In addition to printing text on paper, we also need to interrogate the printer's status at set intervals for maintenance monitoring. As the device is a part of a kiosk solution, the health of the system needs to remotely monitored to ensure all of the vitals are in check. A receipt printer such as the Zebra TTP2030 isn't like your standard laserjet/injet, so it uses different status codes to report device-specific information. For example, thermal receipt printers do not use ink, therefore the ink-low status reported by the Windows printer driver doesn't correlate to the actual status being reported by the Zebra. For this purpose we had to create a mapping between the reported statuses and translate them into the true statuses from the TTP2030.
Finally, you may be wondering about the relevancy of the title - what do Pot Noodles have in common with receipt printers? It turns out that two used pots, combined with a pen, provide the cheapest and quickest receipt roll holder. Despite being extremely portable and secure when celotaped to a desk, I don't think they'll be available on the market any time soon. Let's stick to writing software!
Working with Spire and Ingenico 22 October 2014, by Johnny and Lee
One of our team's most recent pieces of work has been integrating payment devices into kiosk solutions for a client.
The business of taking a payment from a card and pin involves a web of different providers extending out from the banking system. Our role is to pick up the transaction and integrate it with a business process. This involves our business workflows interacting with a payment device as a device goes through a process of:-
- Verify the Card
- Verify pin
- Commit transaction and verify funds with the primary acquirer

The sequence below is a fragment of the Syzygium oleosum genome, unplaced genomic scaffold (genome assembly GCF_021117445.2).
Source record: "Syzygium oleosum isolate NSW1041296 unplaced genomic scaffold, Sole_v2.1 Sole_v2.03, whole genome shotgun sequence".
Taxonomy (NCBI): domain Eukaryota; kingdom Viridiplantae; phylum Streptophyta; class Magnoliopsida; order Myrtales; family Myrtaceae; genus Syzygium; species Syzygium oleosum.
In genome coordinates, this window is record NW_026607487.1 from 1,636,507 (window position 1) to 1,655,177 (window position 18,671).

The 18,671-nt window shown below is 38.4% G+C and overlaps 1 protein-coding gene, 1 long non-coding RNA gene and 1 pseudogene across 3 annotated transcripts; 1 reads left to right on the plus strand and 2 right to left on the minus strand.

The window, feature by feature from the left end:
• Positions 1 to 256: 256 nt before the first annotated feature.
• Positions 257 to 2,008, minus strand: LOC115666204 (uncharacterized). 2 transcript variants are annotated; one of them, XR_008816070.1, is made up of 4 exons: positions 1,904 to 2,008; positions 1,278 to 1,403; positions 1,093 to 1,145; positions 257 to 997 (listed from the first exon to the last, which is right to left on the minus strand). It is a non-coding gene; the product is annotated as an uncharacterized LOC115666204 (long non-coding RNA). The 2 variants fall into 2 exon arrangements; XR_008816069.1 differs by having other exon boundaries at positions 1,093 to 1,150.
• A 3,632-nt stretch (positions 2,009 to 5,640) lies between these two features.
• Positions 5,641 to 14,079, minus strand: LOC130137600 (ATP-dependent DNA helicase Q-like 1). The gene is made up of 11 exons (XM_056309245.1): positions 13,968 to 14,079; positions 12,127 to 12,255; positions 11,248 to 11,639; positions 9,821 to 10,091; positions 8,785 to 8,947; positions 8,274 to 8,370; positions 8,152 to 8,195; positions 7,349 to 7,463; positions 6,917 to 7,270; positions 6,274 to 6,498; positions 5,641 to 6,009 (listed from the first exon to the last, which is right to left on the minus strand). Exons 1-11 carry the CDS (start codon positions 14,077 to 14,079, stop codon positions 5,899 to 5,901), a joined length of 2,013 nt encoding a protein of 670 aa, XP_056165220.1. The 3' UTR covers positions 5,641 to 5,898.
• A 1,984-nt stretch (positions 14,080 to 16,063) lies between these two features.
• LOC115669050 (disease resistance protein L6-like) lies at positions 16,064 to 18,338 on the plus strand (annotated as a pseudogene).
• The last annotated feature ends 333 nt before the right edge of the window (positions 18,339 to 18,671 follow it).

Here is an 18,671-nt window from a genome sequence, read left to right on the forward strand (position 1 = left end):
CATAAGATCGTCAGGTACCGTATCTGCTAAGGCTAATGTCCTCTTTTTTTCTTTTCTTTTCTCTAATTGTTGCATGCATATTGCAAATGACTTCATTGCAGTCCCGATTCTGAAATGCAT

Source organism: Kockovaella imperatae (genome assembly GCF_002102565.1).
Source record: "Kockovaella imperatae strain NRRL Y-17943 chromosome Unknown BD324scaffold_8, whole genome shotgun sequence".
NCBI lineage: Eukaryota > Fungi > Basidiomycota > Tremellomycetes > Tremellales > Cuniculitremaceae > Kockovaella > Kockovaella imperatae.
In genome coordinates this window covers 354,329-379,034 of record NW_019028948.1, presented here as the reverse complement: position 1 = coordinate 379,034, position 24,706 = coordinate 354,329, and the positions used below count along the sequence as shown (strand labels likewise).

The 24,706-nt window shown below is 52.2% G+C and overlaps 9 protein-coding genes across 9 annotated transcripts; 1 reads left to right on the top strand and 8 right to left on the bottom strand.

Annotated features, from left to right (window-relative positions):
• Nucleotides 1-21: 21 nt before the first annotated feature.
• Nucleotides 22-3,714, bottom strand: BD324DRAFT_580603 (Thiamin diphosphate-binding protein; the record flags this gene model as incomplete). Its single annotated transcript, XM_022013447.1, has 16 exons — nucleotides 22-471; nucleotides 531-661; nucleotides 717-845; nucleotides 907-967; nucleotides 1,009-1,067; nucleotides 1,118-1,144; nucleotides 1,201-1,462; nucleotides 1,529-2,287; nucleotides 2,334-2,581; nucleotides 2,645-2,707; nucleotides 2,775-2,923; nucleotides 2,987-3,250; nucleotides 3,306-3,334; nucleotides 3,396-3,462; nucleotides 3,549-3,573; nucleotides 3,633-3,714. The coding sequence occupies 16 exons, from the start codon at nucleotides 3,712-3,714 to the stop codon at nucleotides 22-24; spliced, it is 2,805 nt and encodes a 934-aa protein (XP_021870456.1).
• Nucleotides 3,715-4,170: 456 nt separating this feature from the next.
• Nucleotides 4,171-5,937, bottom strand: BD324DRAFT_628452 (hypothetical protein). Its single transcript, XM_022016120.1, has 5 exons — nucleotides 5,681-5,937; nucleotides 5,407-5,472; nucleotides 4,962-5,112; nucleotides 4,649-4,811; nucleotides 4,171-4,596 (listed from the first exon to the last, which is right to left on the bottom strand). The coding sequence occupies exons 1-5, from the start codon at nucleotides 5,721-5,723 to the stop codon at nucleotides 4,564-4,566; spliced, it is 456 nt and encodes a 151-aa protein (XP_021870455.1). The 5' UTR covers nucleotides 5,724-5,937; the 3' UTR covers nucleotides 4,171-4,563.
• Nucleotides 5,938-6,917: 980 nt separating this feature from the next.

The primary acquirer is the next layer into the banking system managing the transaction.
We have been working with two self service payment devices; the Spire Modular and the Ingenico's iSelf IUP250. We created software wrappers for both of these physical devices, exposing their core functionality to our clients' business workflows. We have integrated both devices (as different end users have relationships with the different equipment suppliers and their partners) and our solution makes the devices interchangeable. Below, Lee, who worked on this, outlines some of the issues.
Integrating with SPIRE
With the Spire device we receive access to a 'static C library'; a programming interface we can address using unmanaged code. However as a business software developer we normally choose to work in managed code -- this means that our developers spend their time thinking about the business rules we are building into the software, and not internal computer memory structure, allocation, etc.
So, we needed to create a wrapper around the Spire library that allowed it to be integrated with managed code on a Windows system. We tackled this by writing some unmanaged C++ code and pulling it into a wrapper that managed code could read. From there, we could pull the functionality into our normal development environment. There were a few tricky 'gotchas' on the way; capturing events such as payment failures, and allowing the software to decide how to respond.
Integrating with Ingenico
For working with the Ingenico devices we started somewhat further down the path: for the relevant 'Primary acquirer' (Credit Call) the device came with a managed code library we could work with. If this was not the case it would be a matter of rolling up our sleeves and tooling up to programme on Ingenico’s Telium platform. The developers would love to do this, however there has to be a pressing need for such expense.
Getting Help Pulling it Together
Key to pulling all of the elements together, in a standard platform, alongside smartcard and other elements of the final solution, is having someone to talk to. When needed, we have been able to get on the phone for a bit of support for our development process. Hemisphere West, who were the supplier of the equipment, were helpfully able to answer or signpost us to the right source of information. We also spent some time on the phone to Credit Call for the Ingenico interface, and Spire for building the wrapper around their system. It takes a string of relationships to pull these systems together and some project management persistence.
We Can Do It
If you're interested in applying Village Software's expertise and tenacity to your business situation, then drop us a line! We're email@example.com
Live life by the keyboard... 21 October 2014, by Sue
1 2 3 4 5 6 7 8 9 10 ← Newer Older →